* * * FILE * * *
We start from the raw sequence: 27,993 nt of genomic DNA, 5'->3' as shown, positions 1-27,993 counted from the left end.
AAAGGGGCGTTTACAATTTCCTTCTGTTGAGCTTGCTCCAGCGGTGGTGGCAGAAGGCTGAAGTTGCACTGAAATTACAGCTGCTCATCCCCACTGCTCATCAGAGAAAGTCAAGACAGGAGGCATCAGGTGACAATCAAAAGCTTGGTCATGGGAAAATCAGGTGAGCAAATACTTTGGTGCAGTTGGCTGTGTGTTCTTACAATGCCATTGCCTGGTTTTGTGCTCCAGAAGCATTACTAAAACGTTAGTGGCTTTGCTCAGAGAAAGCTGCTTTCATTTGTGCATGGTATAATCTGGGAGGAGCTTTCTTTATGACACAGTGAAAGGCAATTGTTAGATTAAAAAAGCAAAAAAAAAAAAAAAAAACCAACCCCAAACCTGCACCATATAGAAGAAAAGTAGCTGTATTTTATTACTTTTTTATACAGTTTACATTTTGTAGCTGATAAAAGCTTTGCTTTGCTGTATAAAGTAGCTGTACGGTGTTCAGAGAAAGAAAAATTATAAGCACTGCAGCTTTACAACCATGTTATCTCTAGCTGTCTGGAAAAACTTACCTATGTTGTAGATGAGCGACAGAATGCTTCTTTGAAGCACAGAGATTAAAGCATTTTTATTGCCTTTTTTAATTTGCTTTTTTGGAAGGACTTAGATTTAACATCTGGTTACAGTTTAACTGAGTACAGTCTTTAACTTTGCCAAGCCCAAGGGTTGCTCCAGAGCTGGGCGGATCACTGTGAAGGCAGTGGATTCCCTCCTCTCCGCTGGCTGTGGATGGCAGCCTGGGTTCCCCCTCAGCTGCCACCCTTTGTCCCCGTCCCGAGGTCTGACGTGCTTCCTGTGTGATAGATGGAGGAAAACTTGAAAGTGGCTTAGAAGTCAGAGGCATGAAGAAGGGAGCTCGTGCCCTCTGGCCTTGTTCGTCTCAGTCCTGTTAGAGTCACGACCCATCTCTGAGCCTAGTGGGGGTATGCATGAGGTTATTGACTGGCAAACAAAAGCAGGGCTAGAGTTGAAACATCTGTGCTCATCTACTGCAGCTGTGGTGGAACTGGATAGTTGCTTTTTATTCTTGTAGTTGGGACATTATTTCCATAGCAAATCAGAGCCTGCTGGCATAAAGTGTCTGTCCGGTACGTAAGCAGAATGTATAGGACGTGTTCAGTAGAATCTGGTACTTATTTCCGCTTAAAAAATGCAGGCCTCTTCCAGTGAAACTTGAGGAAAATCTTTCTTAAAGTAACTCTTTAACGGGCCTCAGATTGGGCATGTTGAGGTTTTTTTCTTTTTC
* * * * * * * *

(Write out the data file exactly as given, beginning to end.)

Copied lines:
We start from the raw sequence: 27,993 nt of genomic DNA, 5'->3' as shown, positions 1-27,993 counted from the left end.
AAAGGGGCGTTTACAATTTCCTTCTGTTGAGCTTGCTCCAGCGGTGGTGGCAGAAGGCTGAAGTTGCACTGAAATTACAGCTGCTCATCCCCACTGCTCATCAGAGAAAGTCAAGACAGGAGGCATCAGGTGACAATCAAAAGCTTGGTCATGGGAAAATCAGGTGAGCAAATACTTTGGTGCAGTTGGCTGTGTGTTCTTACAATGCCATTGCCTGGTTTTGTGCTCCAGAAGCATTACTAAAACGTTAGTGGCTTTGCTCAGAGAAAGCTGCTTTCATTTGTGCATGGTATAATCTGGGAGGAGCTTTCTTTATGACACAGTGAAAGGCAATTGTTAGATTAAAAAAGCAAAAAAAAAAAAAAAAAACCAACCCCAAACCTGCACCATATAGAAGAAAAGTAGCTGTATTTTATTACTTTTTTATACAGTTTACATTTTGTAGCTGATAAAAGCTTTGCTTTGCTGTATAAAGTAGCTGTACGGTGTTCAGAGAAAGAAAAATTATAAGCACTGCAGCTTTACAACCATGTTATCTCTAGCTGTCTGGAAAAACTTACCTATGTTGTAGATGAGCGACAGAATGCTTCTTTGAAGCACAGAGATTAAAGCATTTTTATTGCCTTTTTTAATTTGCTTTTTTGGAAGGACTTAGATTTAACATCTGGTTACAGTTTAACTGAGTACAGTCTTTAACTTTGCCAAGCCCAAGGGTTGCTCCAGAGCTGGGCGGATCACTGTGAAGGCAGTGGATTCCCTCCTCTCCGCTGGCTGTGGATGGCAGCCTGGGTTCCCCCTCAGCTGCCACCCTTTGTCCCCGTCCCGAGGTCTGACGTGCTTCCTGTGTGATAGATGGAGGAAAACTTGAAAGTGGCTTAGAAGTCAGAGGCATGAAGAAGGGAGCTCGTGCCCTCTGGCCTTGTTCGTCTCAGTCCTGTTAGAGTCACGACCCATCTCTGAGCCTAGTGGGGGTATGCATGAGGTTATTGACTGGCAAACAAAAGCAGGGCTAGAGTTGAAACATCTGTGCTCATCTACTGCAGCTGTGGTGGAACTGGATAGTTGCTTTTTATTCTTGTAGTTGGGACATTATTTCCATAGCAAATCAGAGCCTGCTGGCATAAAGTGTCTGTCCGGTACGTAAGCAGAATGTATAGGACGTGTTCAGTAGAATCTGGTACTTATTTCCGCTTAAAAAATGCAGGCCTCTTCCAGTGAAACTTGAGGAAAATCTTTCTTAAAGTAACTCTTTAACGGGCCTCAGATTGGGCATGTTGAGGTTTTTTTCTTTTTC